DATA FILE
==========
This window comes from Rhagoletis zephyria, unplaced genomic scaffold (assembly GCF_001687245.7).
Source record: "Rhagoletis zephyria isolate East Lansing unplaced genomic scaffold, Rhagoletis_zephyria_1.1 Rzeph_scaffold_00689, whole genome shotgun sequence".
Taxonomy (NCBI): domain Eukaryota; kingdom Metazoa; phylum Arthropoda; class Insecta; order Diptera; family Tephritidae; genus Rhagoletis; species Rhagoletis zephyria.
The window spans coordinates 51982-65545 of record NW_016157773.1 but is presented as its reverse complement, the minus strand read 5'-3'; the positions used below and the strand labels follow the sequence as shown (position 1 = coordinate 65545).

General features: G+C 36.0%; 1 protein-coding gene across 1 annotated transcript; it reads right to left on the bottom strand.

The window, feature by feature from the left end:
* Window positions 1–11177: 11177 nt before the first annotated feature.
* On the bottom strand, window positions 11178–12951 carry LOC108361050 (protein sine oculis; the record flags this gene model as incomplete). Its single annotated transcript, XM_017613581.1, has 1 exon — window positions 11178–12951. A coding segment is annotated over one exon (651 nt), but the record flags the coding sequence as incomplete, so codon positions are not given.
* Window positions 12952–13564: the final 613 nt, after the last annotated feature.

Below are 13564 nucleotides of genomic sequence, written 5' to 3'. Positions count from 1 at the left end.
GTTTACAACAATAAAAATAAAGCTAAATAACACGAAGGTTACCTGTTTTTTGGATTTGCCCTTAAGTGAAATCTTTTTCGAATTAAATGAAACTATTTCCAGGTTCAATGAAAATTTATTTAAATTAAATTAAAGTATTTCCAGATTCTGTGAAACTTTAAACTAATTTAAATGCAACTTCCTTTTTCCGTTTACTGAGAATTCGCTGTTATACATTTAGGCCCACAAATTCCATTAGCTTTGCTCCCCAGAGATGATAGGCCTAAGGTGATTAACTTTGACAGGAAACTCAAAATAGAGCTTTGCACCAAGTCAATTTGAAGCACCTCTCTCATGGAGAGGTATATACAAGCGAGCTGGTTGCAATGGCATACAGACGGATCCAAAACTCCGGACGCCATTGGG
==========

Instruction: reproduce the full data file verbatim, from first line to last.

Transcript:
This window comes from Rhagoletis zephyria, unplaced genomic scaffold (assembly GCF_001687245.7).
Source record: "Rhagoletis zephyria isolate East Lansing unplaced genomic scaffold, Rhagoletis_zephyria_1.1 Rzeph_scaffold_00689, whole genome shotgun sequence".
Taxonomy (NCBI): domain Eukaryota; kingdom Metazoa; phylum Arthropoda; class Insecta; order Diptera; family Tephritidae; genus Rhagoletis; species Rhagoletis zephyria.
The window spans coordinates 51982-65545 of record NW_016157773.1 but is presented as its reverse complement, the minus strand read 5'-3'; the positions used below and the strand labels follow the sequence as shown (position 1 = coordinate 65545).

General features: G+C 36.0%; 1 protein-coding gene across 1 annotated transcript; it reads right to left on the bottom strand.

The window, feature by feature from the left end:
* Window positions 1–11177: 11177 nt before the first annotated feature.
* On the bottom strand, window positions 11178–12951 carry LOC108361050 (protein sine oculis; the record flags this gene model as incomplete). Its single annotated transcript, XM_017613581.1, has 1 exon — window positions 11178–12951. A coding segment is annotated over one exon (651 nt), but the record flags the coding sequence as incomplete, so codon positions are not given.
* Window positions 12952–13564: the final 613 nt, after the last annotated feature.

Below are 13564 nucleotides of genomic sequence, written 5' to 3'. Positions count from 1 at the left end.
GTTTACAACAATAAAAATAAAGCTAAATAACACGAAGGTTACCTGTTTTTTGGATTTGCCCTTAAGTGAAATCTTTTTCGAATTAAATGAAACTATTTCCAGGTTCAATGAAAATTTATTTAAATTAAATTAAAGTATTTCCAGATTCTGTGAAACTTTAAACTAATTTAAATGCAACTTCCTTTTTCCGTTTACTGAGAATTCGCTGTTATACATTTAGGCCCACAAATTCCATTAGCTTTGCTCCCCAGAGATGATAGGCCTAAGGTGATTAACTTTGACAGGAAACTCAAAATAGAGCTTTGCACCAAGTCAATTTGAAGCACCTCTCTCATGGAGAGGTATATACAAGCGAGCTGGTTGCAATGGCATACAGACGGATCCAAAACTCCGGACGCCATTGGG